Zinc Supplementation Effect on the Bronchial Cilia Length, the Number of Cilia, and the Number of Intact Bronchial Cell in Zinc Deficiency Rats
BACKGROUND: Airway epithelium is the first line of defense against a variety of exposures. Inflammatory processes, hyperresponsiveness and zinc deficiency cause epithelial damage. Zinc is involved in apoptosis and microtubule formation. However, its role in the integrity of bronchial mucosa and cilia is unclear.
METHODS: To assess the effect of zinc on the integrity of the bronchial epithelium, 24 male Rattus norvegicus strain Wistar rats were randomized into four experimental groups: normal zinc diet group without zinc supplementation, normal zinc diet group with 60 ppm zinc supplementation, zinc deficient diet group without zinc supplementation, and zinc deficient diet group with 120 ppm zinc supplementation. Bronchial mucosal integrity was measured with the number of epithelial cells, and the number and length of cilia.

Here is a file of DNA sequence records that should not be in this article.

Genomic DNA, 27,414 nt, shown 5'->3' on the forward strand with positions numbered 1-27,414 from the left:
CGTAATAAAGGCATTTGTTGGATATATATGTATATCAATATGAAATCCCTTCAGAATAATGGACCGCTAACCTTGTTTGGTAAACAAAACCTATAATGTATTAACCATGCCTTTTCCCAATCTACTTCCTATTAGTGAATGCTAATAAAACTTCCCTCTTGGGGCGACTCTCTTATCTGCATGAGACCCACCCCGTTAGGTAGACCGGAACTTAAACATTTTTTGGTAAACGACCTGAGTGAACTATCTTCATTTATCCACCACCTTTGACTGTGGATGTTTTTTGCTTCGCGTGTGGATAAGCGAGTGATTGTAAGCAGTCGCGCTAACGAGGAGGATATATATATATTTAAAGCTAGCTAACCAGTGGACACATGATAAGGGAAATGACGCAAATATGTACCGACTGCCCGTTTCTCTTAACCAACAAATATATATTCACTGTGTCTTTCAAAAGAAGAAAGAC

RESULTS: Number of cell in normal zinc diet group was 8.8±1.82, while it was only 8.1±1.08 in zinc deficient diet group (p<0.001). Number of cilia per cell was 4.6±1.08 in normal zinc diet group, compared to 4.0±0.79 in zinc deficient diet group (p<0.001). Ciliary length also differ by 7.68±0.66 μm in normal zinc diet group and only 5.16±0.91 μm in zinc deficient diet group (p<0.001).
CONCLUSION: Zinc supplementation of the normal zinc diet group affected the length of bronchial cilia. Zinc supplementation of the zinc deficient diet group affected the integrity of the bronchial epithelium, which was shown by the number and length of cilia, and the number of epithelial cells.